[0018] FIG. 8 shows how the bristles of a wire brush become deformed from downward pressure being applied, and side to side motion of the bristles against a surface.

[0019] FIG. 9 is a side view of the completed preferred embodiment of the cleaning implement, showing bristles projecting from one end in a severely deformed and worn out condition.

[0020] FIG. 10 shows the operation of pulling out replacement bristles from the tube body in the direction of arrows, in preparation for cutting off the worn out portion.

[0021] FIG. 11 shows scraper end of the device of FIG. 9.

[0022] FIG. 12 is a right hand end view of corner of FIG. 11.

[0023] FIG. 13 shows a side view of the scraper end of the implement of FIG. 9 being used to clean the slotted head portion of a screw.

[0024] FIG. 14 shows a top view of the scraper end 4B of the preferred embodiment being moved left to right in a screw slot.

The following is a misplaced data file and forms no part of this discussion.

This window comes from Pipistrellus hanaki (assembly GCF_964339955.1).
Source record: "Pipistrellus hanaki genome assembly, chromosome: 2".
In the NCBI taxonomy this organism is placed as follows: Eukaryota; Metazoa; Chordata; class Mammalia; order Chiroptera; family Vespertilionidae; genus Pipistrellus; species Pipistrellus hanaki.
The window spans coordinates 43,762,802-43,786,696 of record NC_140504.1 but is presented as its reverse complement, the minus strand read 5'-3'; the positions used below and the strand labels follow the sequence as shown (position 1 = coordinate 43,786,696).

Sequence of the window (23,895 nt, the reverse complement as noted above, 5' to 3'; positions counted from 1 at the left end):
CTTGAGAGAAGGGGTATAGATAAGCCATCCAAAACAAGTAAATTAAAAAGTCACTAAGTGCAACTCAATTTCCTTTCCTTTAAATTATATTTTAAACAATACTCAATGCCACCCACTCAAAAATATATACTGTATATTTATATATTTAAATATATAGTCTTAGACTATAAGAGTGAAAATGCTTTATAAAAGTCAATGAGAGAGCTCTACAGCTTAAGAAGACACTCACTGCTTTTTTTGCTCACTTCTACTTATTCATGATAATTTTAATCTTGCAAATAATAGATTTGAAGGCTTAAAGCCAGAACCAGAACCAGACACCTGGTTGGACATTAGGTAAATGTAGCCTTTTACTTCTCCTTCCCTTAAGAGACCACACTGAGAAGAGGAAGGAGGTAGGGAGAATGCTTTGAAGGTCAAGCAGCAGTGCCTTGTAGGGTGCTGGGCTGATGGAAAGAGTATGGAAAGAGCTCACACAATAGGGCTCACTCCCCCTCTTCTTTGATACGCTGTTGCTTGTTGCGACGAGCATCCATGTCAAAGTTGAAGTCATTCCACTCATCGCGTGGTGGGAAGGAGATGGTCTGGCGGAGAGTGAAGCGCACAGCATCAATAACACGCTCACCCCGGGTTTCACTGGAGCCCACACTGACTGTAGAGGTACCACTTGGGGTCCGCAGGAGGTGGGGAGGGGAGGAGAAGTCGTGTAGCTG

[0025] FIG. 15 shows a scraper end scraping a curved surface.

[0026] FIG. 16 shows another embodiment of the present invention with the bristle end formed at between 80 to 90 degrees perpendicular to the tube body.

[0027] FIG. 17 shows a coil of bristle wire which form the long bristles that fit inside tube body.

[0028] FIG. 17A shows the coil partially squeezed together at the topmost portion in preparation for insertion into the tube body.

[0029] FIG. 18 shows the tightly squeezed coil end of FIG. 17A being inserted into the tube end.

[0030] FIG. 19 shows the coil inserted into the tube body forming a loop.

[0031] FIG. 20 shows the wire coil of FIG. 17 fully inserted in to the tube, with the loop severed along a line forming uneven end bristles.

[0032] FIG. 21 is a side view of a completed form of the preferred embodiment of the present invention.

[0033] FIG. 22 is a top view of the completed form of the preferred embodiment of the present invention.

[0034] FIG. 23 shows a side elevation cutaway view of the tube, with the wire loop fully inserted in a completed form of the preferred embodiment.

[0035] FIG. 24 is a top cut away view of a completed form of the preferred embodiment, showing the wire coil in it's final position inside the tube body.

[0036] FIG. 24A is an enlarged top view of the completed brush end of the preferred embodiment, showing a checkerboard crimping of brass tube end.